Members of the U.S. Coast Guard Sector Detroit and the St. Clair Shores Coast Guard Station were ready to help as needed in the aftermath of Hurricane Dorian.

Members of the U.S. Coast Guard Sector Detroit and the St. Clair Shores Coast Guard Station were ready to help as needed in the aftermath of Hurricane Dorian.

File photo by Kristyne E. Demske


Local Coast Guard units ready to help in hurricane’s aftermath

By: Kristyne E. Demske | C&G Newspapers | Published September 6, 2019

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METRO DETROIT — While Hurricane Dorian took its toll on the southern Atlantic Coast, members of the U.S. Coast Guard Sector Detroit and the St. Clair Shores Coast Guard Station were ready to help as needed.

As of Sept. 4, the hurricane was hitting portions of Florida’s northeast coast after pelting the Bahamas for 48 hours. The National Hurricane Center of the National Oceanic and Atmospheric Administration expected a life-threatening storm surge and dangerous hurricane-force winds to hit parts of Florida’s east coast, as well as the coasts of Georgia and South Carolina, no matter which path the hurricane took. North Carolina’s coast is also at risk and flash flooding threatened the Florida and mid-Atlantic coast.

At least seven people on the Abaco Islands in the Bahamas were killed as a result of the hurricane, which hit the island nation as a Category 5 storm, but continued to cause historic damage as a Category 3 hurricane.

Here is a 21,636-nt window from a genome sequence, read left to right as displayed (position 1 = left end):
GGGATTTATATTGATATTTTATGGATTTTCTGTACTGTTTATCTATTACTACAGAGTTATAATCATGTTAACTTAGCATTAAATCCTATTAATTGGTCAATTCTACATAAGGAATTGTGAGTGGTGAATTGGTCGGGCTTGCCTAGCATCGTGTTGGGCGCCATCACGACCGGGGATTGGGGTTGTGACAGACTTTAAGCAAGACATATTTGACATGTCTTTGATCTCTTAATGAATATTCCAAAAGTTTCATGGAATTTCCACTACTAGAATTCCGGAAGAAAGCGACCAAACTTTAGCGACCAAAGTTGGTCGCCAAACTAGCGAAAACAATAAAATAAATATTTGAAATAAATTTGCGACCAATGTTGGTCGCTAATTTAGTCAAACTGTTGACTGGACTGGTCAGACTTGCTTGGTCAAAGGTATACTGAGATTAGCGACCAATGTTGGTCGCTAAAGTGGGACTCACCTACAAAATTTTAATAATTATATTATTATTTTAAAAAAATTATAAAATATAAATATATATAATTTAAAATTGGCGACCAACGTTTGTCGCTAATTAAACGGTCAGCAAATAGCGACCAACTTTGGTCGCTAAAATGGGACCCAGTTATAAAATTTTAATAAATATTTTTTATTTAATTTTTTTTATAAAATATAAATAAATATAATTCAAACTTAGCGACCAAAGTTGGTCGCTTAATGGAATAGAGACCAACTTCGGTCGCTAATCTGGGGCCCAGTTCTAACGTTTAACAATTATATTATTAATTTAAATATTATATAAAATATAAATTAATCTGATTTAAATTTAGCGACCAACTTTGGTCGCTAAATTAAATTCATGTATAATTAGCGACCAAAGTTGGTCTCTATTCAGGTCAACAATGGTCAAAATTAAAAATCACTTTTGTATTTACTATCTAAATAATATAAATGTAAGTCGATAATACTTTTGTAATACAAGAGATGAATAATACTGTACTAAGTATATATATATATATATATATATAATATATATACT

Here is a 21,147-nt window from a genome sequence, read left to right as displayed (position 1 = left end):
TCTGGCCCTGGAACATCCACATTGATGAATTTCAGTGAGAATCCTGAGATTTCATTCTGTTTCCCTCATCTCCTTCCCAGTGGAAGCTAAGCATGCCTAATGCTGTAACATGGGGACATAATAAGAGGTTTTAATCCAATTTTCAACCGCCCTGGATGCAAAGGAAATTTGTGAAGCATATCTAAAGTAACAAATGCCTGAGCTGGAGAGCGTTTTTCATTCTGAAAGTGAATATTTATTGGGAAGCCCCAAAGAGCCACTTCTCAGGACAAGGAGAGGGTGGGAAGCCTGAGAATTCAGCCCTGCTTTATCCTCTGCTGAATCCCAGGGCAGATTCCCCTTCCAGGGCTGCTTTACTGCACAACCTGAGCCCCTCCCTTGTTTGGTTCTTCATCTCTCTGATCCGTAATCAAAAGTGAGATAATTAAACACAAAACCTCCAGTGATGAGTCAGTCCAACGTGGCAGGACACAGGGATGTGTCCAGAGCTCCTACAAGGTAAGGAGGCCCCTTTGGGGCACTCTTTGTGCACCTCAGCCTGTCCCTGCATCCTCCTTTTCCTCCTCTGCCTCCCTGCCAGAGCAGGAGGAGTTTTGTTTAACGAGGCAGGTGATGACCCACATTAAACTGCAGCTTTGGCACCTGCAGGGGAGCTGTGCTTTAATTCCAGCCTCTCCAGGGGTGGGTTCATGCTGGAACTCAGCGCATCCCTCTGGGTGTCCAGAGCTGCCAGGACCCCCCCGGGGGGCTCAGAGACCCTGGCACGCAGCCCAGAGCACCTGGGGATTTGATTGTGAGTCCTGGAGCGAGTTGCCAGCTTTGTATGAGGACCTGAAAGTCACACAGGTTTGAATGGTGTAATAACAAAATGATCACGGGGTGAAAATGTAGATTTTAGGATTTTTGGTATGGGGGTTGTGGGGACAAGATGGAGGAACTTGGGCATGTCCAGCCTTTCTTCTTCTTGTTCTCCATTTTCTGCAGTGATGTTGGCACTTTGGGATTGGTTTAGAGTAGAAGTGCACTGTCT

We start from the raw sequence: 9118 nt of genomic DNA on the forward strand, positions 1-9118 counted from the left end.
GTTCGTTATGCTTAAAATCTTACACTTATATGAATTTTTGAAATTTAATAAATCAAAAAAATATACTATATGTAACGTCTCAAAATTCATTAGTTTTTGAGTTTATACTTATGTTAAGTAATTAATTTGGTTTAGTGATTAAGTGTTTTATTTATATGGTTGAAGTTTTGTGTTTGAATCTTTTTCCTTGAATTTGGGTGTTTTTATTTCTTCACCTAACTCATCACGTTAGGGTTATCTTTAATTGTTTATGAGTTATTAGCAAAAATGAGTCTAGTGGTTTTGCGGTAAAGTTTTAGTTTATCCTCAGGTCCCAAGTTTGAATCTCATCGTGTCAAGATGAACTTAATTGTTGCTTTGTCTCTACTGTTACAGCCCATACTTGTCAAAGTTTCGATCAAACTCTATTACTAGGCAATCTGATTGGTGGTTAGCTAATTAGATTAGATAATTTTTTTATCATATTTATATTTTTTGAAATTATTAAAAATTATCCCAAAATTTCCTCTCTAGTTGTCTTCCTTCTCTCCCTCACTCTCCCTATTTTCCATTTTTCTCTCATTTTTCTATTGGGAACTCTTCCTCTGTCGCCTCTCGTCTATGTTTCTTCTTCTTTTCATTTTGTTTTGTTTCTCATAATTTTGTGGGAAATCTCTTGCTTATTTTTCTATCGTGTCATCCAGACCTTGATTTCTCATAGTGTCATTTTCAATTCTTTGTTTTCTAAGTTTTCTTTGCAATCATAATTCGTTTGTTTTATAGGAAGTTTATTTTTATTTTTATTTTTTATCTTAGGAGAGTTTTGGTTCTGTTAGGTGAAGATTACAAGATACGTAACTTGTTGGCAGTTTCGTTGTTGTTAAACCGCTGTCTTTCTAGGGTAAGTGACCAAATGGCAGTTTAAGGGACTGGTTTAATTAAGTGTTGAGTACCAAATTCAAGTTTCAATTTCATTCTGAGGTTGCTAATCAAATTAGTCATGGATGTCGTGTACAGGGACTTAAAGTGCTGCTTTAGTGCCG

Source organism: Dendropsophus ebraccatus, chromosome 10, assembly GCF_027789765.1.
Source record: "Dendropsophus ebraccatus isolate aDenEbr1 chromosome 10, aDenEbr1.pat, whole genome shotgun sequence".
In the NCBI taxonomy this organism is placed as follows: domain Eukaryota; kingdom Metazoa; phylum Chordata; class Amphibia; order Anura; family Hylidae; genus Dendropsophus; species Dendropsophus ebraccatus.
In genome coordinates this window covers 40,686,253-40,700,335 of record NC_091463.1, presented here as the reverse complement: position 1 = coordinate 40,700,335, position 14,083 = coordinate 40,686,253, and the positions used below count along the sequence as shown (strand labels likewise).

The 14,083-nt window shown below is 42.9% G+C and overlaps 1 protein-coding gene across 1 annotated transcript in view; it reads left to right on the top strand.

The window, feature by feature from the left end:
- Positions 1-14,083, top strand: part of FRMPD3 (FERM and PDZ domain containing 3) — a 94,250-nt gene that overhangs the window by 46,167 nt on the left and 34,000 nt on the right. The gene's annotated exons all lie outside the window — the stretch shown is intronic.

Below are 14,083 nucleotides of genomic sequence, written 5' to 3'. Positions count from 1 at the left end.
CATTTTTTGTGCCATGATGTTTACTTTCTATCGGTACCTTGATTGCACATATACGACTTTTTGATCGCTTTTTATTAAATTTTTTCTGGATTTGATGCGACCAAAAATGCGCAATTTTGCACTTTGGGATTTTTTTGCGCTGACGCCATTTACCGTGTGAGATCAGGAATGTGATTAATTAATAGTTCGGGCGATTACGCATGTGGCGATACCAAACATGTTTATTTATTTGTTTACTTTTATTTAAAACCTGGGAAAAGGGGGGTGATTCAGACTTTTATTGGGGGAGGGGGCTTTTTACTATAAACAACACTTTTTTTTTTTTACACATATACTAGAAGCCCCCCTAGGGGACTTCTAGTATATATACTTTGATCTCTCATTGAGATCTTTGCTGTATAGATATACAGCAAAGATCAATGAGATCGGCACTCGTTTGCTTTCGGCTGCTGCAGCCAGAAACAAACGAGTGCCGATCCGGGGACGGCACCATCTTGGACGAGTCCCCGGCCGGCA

Justin Bommer, lieutenant junior grade with the Coast Guard Sector Detroit, said that four members of that unit deployed over Labor Day weekend to assist with cross agency incident command. Multiple agencies — including the Coast Guard, and police and fire departments — are working together to form a command structure to be ready for when the storm hits the U.S. so that disaster assistance can be sent in as soon as possible.

In addition, Bommer said, “We have multiple rescue crews on standby from our small boat stations,” including the St. Clair Shores Coast Guard Station, he said Sept. 3. If rescue crews are needed, he said they will be sent to affected areas with small motorized boats that can be used for search and rescue.

“When it’s approaching (at) that point, they determine what resources would need to be requested,” he said. “They’re ready to deploy, but they have not deployed yet. That could happen at any moment.”

The amount of assistance that will be needed is hard to predict, Bommer said, and depends on the path of the hurricane.

“It could take a hard right and stay away from the coastline, or it could just hover,” he said.

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